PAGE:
It might seem strange that for all the products China exports to this country, it should need to look outside its borders for -- of all things -- chopsticks. But the country does not have the wood needed to manufacture enough of the slender utensils, which the majority of Chinese still use and throw away.
In that gap, Jae Lee, the president of Georgia Chopsticks, saw a business opportunity. Lee started his chopsticks business in Cochran last November, sent a couple of samples overseas, and within a few months needed to expand. The Americus plant cranked up in May and can already produce 2 million chopsticks in a day, sending them primarily to supermarket chains in China but also to companies in Japan, Korea and the United States.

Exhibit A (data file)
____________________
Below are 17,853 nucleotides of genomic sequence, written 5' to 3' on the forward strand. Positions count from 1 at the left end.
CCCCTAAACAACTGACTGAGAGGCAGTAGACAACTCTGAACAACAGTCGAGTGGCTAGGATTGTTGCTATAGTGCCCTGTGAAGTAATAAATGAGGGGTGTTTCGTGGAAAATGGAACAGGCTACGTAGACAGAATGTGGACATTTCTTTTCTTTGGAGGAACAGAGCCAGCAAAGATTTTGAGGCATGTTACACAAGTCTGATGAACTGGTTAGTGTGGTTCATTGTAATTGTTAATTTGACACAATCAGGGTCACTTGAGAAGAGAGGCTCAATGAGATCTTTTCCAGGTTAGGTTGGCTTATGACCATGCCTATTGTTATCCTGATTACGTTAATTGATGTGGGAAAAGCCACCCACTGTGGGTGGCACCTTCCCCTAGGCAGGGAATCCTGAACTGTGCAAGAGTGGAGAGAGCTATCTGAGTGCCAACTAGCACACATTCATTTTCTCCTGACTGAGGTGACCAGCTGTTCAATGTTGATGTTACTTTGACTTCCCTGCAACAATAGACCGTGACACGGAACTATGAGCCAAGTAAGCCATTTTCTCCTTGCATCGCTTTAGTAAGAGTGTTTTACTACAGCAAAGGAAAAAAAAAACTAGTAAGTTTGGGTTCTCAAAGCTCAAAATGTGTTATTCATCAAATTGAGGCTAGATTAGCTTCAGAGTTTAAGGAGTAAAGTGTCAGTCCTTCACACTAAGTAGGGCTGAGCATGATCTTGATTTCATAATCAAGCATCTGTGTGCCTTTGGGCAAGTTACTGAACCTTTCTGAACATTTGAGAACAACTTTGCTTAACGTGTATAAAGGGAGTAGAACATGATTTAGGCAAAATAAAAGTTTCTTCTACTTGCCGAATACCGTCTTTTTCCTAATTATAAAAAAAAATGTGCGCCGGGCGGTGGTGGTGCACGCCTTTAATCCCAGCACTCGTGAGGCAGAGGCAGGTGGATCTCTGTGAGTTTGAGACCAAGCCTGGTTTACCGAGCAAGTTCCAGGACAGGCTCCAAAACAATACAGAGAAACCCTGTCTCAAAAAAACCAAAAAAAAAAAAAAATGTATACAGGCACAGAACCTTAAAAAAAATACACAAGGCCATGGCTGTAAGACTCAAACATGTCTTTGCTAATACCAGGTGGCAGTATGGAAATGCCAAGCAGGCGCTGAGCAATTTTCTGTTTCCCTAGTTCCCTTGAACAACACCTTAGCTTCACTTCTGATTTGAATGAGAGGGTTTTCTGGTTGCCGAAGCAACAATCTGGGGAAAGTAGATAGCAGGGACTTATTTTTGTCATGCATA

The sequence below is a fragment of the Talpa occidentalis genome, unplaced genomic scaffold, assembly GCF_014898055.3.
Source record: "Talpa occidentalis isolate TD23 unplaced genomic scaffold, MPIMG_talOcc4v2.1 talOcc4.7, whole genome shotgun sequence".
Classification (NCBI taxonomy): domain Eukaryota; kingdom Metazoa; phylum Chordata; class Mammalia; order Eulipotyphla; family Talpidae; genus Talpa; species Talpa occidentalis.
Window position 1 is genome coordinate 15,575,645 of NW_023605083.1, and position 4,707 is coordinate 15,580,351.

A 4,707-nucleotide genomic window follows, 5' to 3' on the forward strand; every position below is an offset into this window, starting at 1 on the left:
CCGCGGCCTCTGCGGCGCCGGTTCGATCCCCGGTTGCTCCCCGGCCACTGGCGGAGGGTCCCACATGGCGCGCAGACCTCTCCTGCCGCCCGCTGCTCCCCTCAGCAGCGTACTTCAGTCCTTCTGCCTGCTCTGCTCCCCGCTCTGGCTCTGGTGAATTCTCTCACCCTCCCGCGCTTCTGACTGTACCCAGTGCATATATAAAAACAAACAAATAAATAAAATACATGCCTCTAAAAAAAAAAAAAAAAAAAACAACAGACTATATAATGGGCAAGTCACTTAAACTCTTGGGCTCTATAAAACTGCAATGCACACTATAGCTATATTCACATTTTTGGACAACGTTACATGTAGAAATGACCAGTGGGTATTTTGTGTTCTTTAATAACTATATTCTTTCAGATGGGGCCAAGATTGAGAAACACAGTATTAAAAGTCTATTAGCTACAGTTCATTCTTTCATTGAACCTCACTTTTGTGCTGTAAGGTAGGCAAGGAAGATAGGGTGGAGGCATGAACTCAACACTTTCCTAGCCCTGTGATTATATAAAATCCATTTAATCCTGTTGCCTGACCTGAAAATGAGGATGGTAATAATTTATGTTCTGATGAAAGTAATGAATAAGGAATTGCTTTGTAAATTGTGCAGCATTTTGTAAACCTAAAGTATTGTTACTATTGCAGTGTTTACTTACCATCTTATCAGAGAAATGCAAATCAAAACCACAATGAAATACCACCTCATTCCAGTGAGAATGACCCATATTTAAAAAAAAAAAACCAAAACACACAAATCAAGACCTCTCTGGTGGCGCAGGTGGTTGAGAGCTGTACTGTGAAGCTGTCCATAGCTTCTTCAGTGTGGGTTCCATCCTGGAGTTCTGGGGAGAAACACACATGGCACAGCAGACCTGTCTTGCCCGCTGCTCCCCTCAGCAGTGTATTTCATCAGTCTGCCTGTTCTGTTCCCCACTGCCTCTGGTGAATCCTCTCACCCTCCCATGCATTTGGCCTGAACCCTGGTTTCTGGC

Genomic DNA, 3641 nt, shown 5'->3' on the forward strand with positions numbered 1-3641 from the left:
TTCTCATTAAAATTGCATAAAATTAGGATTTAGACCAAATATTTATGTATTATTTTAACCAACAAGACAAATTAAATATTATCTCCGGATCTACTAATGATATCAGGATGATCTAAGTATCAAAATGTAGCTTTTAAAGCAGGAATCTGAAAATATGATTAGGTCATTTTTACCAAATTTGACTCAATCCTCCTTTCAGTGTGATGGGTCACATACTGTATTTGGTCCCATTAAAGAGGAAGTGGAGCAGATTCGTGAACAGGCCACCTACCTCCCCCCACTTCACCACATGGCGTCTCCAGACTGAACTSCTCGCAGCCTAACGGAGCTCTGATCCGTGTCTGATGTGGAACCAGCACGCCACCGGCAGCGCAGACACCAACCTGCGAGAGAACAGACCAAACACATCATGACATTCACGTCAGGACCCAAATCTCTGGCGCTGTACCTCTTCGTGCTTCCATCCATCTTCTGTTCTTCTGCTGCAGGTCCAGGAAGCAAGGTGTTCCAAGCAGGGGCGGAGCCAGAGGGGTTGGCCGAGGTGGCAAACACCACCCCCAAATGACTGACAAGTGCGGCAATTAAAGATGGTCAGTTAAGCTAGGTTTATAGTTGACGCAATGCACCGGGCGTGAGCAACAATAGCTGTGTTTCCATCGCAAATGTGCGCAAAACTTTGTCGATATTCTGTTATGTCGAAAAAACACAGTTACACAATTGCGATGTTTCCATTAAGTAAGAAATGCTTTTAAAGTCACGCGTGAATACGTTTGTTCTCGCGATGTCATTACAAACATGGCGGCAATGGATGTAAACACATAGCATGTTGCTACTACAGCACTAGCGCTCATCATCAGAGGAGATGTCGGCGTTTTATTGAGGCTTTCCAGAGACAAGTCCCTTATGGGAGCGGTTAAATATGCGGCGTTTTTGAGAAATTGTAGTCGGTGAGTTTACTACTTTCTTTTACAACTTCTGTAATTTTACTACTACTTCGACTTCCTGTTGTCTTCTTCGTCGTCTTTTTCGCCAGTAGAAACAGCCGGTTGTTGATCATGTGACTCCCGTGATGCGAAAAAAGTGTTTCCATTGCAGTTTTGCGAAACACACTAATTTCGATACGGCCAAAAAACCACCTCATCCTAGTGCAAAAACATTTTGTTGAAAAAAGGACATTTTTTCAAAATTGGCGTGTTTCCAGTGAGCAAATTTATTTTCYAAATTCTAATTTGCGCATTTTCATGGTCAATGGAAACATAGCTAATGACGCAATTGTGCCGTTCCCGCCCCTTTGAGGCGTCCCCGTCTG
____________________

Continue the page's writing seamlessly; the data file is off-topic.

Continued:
"I knew there was a need," Lee said. "I thought I could make a profit."
Americus turns out to be the perfect place to make chopsticks. The poplar and sweet gum trees that grow like weeds in this region have just the right balance of hardness and softness. Harder woods would dull the blades on the stick-producing machines. The area also has an active forestry industry, most of it geared toward producing pine construction and paper products.
Read the rest of the story on the website of the Atlanta Jounal-Constitution.